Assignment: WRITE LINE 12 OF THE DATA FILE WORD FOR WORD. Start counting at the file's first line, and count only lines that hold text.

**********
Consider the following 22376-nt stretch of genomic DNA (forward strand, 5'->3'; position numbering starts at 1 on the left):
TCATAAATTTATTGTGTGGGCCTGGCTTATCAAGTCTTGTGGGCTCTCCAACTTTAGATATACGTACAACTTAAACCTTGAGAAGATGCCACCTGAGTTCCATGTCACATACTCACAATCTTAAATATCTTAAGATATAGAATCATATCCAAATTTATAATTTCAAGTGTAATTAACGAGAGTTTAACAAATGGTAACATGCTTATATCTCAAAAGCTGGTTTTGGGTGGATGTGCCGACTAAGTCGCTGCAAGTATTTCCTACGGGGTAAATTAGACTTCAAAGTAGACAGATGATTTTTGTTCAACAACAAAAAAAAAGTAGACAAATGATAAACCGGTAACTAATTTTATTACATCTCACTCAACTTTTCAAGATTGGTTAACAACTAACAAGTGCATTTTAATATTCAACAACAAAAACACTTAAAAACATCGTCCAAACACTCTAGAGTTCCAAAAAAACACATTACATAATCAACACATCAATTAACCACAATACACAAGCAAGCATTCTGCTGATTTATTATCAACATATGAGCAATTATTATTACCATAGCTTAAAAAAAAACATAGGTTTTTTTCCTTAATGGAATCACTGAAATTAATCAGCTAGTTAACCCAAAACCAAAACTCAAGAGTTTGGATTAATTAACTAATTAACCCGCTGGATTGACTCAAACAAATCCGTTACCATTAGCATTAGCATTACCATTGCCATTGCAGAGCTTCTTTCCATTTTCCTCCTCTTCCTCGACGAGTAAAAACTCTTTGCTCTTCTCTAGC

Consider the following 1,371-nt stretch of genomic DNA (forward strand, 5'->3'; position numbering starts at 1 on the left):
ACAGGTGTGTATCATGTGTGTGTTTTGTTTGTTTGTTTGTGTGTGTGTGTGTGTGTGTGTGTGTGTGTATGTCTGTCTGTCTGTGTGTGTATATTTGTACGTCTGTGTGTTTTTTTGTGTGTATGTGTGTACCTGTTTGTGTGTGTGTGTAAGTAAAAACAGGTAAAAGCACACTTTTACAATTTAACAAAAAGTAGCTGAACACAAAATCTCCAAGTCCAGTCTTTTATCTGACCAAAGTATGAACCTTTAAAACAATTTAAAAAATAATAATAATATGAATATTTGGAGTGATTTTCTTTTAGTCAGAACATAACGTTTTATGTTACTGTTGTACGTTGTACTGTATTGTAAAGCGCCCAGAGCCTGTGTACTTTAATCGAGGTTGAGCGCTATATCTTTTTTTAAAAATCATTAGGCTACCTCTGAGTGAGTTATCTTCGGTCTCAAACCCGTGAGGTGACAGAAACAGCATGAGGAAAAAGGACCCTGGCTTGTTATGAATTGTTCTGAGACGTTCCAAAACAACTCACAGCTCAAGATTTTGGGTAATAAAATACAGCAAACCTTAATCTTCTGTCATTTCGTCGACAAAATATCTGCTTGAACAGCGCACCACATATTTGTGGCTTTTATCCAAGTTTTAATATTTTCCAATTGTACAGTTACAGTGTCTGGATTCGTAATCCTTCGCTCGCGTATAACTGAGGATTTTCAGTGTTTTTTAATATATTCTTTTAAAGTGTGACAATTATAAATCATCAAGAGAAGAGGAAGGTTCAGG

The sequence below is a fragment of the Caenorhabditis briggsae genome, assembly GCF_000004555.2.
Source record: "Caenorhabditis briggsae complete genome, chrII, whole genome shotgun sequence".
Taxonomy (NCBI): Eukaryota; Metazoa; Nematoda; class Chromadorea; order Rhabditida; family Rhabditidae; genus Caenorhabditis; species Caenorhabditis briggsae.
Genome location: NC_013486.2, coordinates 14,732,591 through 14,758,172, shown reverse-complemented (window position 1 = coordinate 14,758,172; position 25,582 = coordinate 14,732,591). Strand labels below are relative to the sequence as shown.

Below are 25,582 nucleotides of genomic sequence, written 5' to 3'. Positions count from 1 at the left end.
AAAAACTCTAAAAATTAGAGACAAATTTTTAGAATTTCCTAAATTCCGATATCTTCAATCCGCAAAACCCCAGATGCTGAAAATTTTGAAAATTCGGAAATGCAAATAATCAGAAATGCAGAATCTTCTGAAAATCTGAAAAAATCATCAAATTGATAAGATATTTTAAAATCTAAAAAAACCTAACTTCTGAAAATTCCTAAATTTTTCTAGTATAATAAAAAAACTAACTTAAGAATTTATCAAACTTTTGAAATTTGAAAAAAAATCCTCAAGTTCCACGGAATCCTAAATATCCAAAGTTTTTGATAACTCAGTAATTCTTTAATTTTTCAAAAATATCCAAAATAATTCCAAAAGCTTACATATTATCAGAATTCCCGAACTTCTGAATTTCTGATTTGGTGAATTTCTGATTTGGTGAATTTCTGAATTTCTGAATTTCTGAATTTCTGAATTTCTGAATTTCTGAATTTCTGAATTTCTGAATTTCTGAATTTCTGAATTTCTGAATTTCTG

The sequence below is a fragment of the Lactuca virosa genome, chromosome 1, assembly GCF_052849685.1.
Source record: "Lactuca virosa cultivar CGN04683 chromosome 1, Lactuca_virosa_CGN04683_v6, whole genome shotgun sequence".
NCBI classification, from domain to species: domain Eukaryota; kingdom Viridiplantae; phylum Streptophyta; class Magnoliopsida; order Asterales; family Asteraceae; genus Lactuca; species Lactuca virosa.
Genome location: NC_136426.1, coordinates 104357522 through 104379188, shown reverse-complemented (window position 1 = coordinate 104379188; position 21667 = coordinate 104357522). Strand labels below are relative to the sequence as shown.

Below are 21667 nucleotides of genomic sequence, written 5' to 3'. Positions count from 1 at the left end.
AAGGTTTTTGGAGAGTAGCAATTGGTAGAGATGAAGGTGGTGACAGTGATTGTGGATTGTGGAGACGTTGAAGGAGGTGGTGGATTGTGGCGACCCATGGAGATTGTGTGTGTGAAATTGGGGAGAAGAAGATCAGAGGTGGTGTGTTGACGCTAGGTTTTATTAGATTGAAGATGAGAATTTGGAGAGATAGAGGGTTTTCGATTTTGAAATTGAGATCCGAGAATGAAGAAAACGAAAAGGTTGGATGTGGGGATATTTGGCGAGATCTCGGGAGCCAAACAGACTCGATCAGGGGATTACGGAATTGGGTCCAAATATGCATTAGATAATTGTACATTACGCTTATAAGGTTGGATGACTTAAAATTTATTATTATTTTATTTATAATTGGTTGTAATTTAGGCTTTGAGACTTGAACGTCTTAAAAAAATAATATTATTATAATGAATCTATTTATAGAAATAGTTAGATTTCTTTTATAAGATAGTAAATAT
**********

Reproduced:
Source record: "Lactuca virosa cultivar CGN04683 chromosome 1, Lactuca_virosa_CGN04683_v6, whole genome shotgun sequence".